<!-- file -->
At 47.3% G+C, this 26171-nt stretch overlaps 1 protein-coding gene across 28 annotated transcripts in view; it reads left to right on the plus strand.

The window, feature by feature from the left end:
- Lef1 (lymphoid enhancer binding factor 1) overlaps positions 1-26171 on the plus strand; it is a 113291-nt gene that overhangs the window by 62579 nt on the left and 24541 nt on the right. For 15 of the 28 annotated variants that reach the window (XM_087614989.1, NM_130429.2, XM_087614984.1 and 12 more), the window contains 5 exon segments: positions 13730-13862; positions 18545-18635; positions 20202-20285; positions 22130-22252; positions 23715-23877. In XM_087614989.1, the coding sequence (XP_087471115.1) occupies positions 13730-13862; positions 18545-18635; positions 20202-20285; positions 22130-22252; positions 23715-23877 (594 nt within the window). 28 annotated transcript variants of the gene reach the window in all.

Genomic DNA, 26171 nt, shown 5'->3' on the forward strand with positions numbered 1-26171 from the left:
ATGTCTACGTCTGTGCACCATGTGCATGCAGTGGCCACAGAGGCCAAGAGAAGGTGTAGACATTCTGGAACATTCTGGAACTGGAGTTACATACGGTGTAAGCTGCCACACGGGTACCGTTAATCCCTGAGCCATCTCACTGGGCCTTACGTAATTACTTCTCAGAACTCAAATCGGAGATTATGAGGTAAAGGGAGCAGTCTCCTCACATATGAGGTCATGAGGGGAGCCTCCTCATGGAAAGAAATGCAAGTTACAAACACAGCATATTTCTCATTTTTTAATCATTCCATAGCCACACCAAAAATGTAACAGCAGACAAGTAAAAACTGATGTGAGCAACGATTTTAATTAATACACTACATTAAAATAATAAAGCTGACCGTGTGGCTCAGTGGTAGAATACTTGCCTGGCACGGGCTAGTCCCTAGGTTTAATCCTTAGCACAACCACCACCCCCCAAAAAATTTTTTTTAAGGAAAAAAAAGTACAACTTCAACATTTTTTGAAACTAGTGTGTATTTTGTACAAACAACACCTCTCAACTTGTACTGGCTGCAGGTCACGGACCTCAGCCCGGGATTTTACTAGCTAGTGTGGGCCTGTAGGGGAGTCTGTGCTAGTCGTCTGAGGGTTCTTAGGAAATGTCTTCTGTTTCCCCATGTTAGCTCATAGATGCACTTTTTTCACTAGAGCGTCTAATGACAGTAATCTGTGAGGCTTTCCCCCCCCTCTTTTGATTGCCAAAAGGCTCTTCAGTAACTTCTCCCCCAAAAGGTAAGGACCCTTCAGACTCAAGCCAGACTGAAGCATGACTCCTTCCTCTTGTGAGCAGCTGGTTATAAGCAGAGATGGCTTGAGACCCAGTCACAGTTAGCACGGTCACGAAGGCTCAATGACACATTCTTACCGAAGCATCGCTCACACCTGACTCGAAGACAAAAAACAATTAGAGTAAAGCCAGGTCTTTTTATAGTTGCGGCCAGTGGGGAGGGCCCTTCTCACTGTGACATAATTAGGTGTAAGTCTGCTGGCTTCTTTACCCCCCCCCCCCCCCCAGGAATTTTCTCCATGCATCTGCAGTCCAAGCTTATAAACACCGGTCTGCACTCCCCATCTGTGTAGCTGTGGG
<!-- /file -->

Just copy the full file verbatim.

At 47.3% G+C, this 26171-nt stretch overlaps 1 protein-coding gene across 28 annotated transcripts in view; it reads left to right on the plus strand.

The window, feature by feature from the left end:
- Lef1 (lymphoid enhancer binding factor 1) overlaps positions 1-26171 on the plus strand; it is a 113291-nt gene that overhangs the window by 62579 nt on the left and 24541 nt on the right. For 15 of the 28 annotated variants that reach the window (XM_087614989.1, NM_130429.2, XM_087614984.1 and 12 more), the window contains 5 exon segments: positions 13730-13862; positions 18545-18635; positions 20202-20285; positions 22130-22252; positions 23715-23877. In XM_087614989.1, the coding sequence (XP_087471115.1) occupies positions 13730-13862; positions 18545-18635; positions 20202-20285; positions 22130-22252; positions 23715-23877 (594 nt within the window). 28 annotated transcript variants of the gene reach the window in all.

Genomic DNA, 26171 nt, shown 5'->3' on the forward strand with positions numbered 1-26171 from the left:
ATGTCTACGTCTGTGCACCATGTGCATGCAGTGGCCACAGAGGCCAAGAGAAGGTGTAGACATTCTGGAACATTCTGGAACTGGAGTTACATACGGTGTAAGCTGCCACACGGGTACCGTTAATCCCTGAGCCATCTCACTGGGCCTTACGTAATTACTTCTCAGAACTCAAATCGGAGATTATGAGGTAAAGGGAGCAGTCTCCTCACATATGAGGTCATGAGGGGAGCCTCCTCATGGAAAGAAATGCAAGTTACAAACACAGCATATTTCTCATTTTTTAATCATTCCATAGCCACACCAAAAATGTAACAGCAGACAAGTAAAAACTGATGTGAGCAACGATTTTAATTAATACACTACATTAAAATAATAAAGCTGACCGTGTGGCTCAGTGGTAGAATACTTGCCTGGCACGGGCTAGTCCCTAGGTTTAATCCTTAGCACAACCACCACCCCCCAAAAAATTTTTTTTAAGGAAAAAAAAGTACAACTTCAACATTTTTTGAAACTAGTGTGTATTTTGTACAAACAACACCTCTCAACTTGTACTGGCTGCAGGTCACGGACCTCAGCCCGGGATTTTACTAGCTAGTGTGGGCCTGTAGGGGAGTCTGTGCTAGTCGTCTGAGGGTTCTTAGGAAATGTCTTCTGTTTCCCCATGTTAGCTCATAGATGCACTTTTTTCACTAGAGCGTCTAATGACAGTAATCTGTGAGGCTTTCCCCCCCCTCTTTTGATTGCCAAAAGGCTCTTCAGTAACTTCTCCCCCAAAAGGTAAGGACCCTTCAGACTCAAGCCAGACTGAAGCATGACTCCTTCCTCTTGTGAGCAGCTGGTTATAAGCAGAGATGGCTTGAGACCCAGTCACAGTTAGCACGGTCACGAAGGCTCAATGACACATTCTTACCGAAGCATCGCTCACACCTGACTCGAAGACAAAAAACAATTAGAGTAAAGCCAGGTCTTTTTATAGTTGCGGCCAGTGGGGAGGGCCCTTCTCACTGTGACATAATTAGGTGTAAGTCTGCTGGCTTCTTTACCCCCCCCCCCCCCCCAGGAATTTTCTCCATGCATCTGCAGTCCAAGCTTATAAACACCGGTCTGCACTCCCCATCTGTGTAGCTGTGGG